To export LNG or not to export LNG
The tremendous interest and capital investment in LNG projects highlights an emerging trend -- America's gradual shift from being a major energy importer toward being a large producer with plenty of scope to become a significant energy exporter.

While exporting LNG will no doubt create winners and losers, I agree with the broader argument of the NERA study -- that LNG exports would produce a net economic benefit for the U.S. economy. It's probably true that the increase in gas prices would hinder the so-called domestic "manufacturing renaissance," but the impact may not be as severe as some claim.

Building and operating an LNG export facility is a highly complex and capital-intensive process. And not only does it provide jobs for many high-skilled workers, but it also creates other economic benefits along the entire manufacturing value chain.

For instance, components such as gas turbines, pipes, compressors, and pumps that are required by LNG terminals generate business  for American companies like General Electric (NYSE: GE  ) , one of the largest domestic manufacturers of such items.

In addition, these products require raw inputs like steel, which helps American steel companies and producers of raw materials. It's all part of a lengthy and complex supply chain whose benefits are easy to overlook when vested interest groups are busy lobbying for their own causes. As an outside observer, it's easier to see that LNG exports will likely be a good thing overall for the American economy.

As the second largest producer of natural gas in the U.S., Chesapeake Energy would benefit tremendously from high natural gas prices. While the company has received a lot of negative media attention recently, energy investors would be hard-pressed to find another company trading at a deeper discount. Its share price depreciated after negative news surfaced concerning the company's management and spiraling debt picture. While these issues still persist, giant steps have been taken to help mitigate the problems. To learn more about Chesapeake and its enormous potential, you're invited to check out The Motley Fool's brand-new premium report on the company. Simply click here now to access your copy, and as a bonus, you'll receive a full year of key updates and expert guidance as news continues to develop.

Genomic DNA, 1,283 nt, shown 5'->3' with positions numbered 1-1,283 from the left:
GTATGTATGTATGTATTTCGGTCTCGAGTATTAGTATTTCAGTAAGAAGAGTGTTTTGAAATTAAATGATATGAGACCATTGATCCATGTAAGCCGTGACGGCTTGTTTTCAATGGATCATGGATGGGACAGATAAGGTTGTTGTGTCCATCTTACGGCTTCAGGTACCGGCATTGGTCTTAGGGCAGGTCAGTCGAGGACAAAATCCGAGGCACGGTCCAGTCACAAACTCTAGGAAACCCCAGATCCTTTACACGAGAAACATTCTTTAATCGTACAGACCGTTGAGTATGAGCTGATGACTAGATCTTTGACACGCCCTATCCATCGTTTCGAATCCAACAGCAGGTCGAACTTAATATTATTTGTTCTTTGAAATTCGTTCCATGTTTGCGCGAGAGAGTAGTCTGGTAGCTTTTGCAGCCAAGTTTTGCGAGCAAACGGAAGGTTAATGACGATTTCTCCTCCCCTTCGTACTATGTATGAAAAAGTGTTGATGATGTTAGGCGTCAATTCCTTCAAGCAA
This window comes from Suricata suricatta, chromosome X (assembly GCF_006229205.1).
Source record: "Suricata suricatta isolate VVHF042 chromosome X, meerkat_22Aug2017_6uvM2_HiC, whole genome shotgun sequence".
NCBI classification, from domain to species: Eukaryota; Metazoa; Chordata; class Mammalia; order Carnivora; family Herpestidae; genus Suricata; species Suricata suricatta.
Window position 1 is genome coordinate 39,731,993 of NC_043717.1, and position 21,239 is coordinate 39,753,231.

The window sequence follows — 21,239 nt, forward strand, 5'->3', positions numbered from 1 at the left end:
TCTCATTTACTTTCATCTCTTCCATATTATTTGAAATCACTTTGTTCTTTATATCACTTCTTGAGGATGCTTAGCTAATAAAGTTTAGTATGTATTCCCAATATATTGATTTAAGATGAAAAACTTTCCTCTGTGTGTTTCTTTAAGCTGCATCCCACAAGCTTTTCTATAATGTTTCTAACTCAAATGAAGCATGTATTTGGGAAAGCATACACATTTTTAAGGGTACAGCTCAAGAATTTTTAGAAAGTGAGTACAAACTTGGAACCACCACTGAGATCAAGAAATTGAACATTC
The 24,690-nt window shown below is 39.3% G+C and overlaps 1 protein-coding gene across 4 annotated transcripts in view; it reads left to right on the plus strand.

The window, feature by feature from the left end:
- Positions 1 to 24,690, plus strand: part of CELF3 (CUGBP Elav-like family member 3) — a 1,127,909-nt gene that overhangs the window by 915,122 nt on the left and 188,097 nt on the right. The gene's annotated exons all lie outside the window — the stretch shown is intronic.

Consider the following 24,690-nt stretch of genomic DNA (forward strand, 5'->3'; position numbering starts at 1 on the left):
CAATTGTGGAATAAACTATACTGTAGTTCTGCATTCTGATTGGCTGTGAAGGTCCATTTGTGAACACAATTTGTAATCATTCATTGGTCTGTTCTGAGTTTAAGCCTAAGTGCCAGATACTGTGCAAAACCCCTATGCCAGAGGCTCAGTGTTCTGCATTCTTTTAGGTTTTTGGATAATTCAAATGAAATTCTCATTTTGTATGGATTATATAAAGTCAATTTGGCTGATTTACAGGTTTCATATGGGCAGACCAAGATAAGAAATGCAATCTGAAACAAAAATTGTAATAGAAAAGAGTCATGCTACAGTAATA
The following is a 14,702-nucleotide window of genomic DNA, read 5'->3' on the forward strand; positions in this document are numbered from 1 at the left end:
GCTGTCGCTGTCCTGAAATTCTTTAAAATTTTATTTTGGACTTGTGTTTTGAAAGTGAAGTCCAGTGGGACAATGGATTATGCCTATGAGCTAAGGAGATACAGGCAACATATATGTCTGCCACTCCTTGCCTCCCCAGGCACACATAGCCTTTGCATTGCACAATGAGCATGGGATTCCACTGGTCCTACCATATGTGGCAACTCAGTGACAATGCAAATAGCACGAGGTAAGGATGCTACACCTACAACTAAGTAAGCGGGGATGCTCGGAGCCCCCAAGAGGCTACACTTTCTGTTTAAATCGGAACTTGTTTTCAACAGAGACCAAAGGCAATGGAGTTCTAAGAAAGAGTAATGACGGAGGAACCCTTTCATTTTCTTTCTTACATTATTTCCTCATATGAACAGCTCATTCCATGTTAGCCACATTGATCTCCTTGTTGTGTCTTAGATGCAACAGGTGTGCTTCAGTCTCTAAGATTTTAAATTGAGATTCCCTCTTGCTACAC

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Help us keep this a respectfully Foolish area! This is a place for our readers to discuss, debate, and learn more about the Foolish investing topic you read about above. Help us keep it clean and safe. If you believe a comment is abusive or otherwise violates our Fool's Rules, please report it via the Report this Comment Report this Comment icon found on every comment.

  • Report this Comment On December 18, 2012, at 9:50 PM, kthor wrote:

    We should just have Cheniere the exclusive export Terminal with no more than 5-10 terminals in the future ... keep most Gas in the US, keep it low and jobs will benefit within America!

  • Report this Comment On December 25, 2012, at 1:55 PM, smithjkbp wrote:

    Yes on exports- let the market decide, The market will yield no more than 10 Gulf of Mexico export terminals. The Sasol gas-to-liquids plant will sponge about 2 terminals worth of shale gas. These plants and the upstream drilling and production equal home grown jobs, real jobs, long term jobs.

    Alaska needs to get to work on their LNG export plans before they get left behind (again).

    Combined cycle (high efficiency) gas fired power plants will ultimately drive gas prices up to a point that will kill the economics of more than 10 export terminals.

    Right now it's a matter of getting in the game or getting left behind.

  • Report this Comment On January 04, 2013, at 11:42 PM, sniggity wrote:

    It's interesting that we're discussing "if lawmakers say yes...if they say no," and not, "What specifically gives lawmakers the right to regulate natural gas exports?"

    Two hundred years ago or even one hundred years ago, the idea of The United States Government regulating the sale of a product (not merely assessing a revenue tariff) was laughable. Now look at us, so politically lobotomized and economically uneducated that we frame our modes of thinking entirely from what we are permitted to do (by the good graces of our fair rulers).